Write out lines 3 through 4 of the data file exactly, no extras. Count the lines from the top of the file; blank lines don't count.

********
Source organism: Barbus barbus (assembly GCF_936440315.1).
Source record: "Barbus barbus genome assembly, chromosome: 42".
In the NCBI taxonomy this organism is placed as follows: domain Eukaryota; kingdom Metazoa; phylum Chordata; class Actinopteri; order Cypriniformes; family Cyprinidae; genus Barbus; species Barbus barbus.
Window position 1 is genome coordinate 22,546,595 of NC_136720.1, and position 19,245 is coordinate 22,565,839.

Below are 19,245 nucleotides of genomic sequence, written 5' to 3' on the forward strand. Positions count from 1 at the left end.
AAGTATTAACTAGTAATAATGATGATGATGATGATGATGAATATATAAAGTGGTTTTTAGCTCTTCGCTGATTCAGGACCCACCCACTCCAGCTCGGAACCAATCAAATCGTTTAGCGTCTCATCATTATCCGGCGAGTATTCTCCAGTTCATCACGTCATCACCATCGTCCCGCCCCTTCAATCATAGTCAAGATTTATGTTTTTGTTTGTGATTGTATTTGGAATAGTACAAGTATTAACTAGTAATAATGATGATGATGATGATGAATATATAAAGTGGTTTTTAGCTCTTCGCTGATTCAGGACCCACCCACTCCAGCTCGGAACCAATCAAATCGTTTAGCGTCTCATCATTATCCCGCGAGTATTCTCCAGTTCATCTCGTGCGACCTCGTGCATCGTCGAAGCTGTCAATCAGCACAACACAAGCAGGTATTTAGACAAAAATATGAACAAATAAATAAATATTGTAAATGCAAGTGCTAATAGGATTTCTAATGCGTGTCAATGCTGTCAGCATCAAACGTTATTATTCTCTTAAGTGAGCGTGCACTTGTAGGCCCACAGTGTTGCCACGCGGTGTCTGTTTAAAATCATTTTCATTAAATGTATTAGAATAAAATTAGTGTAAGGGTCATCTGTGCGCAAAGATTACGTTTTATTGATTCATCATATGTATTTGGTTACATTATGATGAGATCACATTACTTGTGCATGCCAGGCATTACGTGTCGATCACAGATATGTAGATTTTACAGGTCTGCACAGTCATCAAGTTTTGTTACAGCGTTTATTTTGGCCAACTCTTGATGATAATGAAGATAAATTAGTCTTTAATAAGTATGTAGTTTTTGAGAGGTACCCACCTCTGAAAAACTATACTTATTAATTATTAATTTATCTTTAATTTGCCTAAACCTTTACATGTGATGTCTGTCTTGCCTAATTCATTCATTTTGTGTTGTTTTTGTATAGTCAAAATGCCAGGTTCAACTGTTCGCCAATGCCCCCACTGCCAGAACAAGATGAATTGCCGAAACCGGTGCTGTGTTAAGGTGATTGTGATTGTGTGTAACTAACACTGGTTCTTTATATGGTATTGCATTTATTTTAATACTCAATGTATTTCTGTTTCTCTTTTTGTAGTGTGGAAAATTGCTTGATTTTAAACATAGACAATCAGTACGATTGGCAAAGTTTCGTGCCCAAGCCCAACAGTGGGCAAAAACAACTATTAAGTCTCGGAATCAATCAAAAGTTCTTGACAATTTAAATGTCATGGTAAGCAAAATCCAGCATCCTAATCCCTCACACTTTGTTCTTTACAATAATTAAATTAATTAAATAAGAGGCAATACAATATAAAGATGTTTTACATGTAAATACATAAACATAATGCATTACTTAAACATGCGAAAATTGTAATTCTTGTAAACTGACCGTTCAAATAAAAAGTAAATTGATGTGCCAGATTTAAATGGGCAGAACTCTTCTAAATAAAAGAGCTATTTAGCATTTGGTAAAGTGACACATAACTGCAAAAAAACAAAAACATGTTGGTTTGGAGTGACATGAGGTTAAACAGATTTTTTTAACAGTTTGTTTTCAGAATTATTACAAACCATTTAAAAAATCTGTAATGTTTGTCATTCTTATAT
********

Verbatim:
In the NCBI taxonomy this organism is placed as follows: domain Eukaryota; kingdom Metazoa; phylum Chordata; class Actinopteri; order Cypriniformes; family Cyprinidae; genus Barbus; species Barbus barbus.
Window position 1 is genome coordinate 22,546,595 of NC_136720.1, and position 19,245 is coordinate 22,565,839.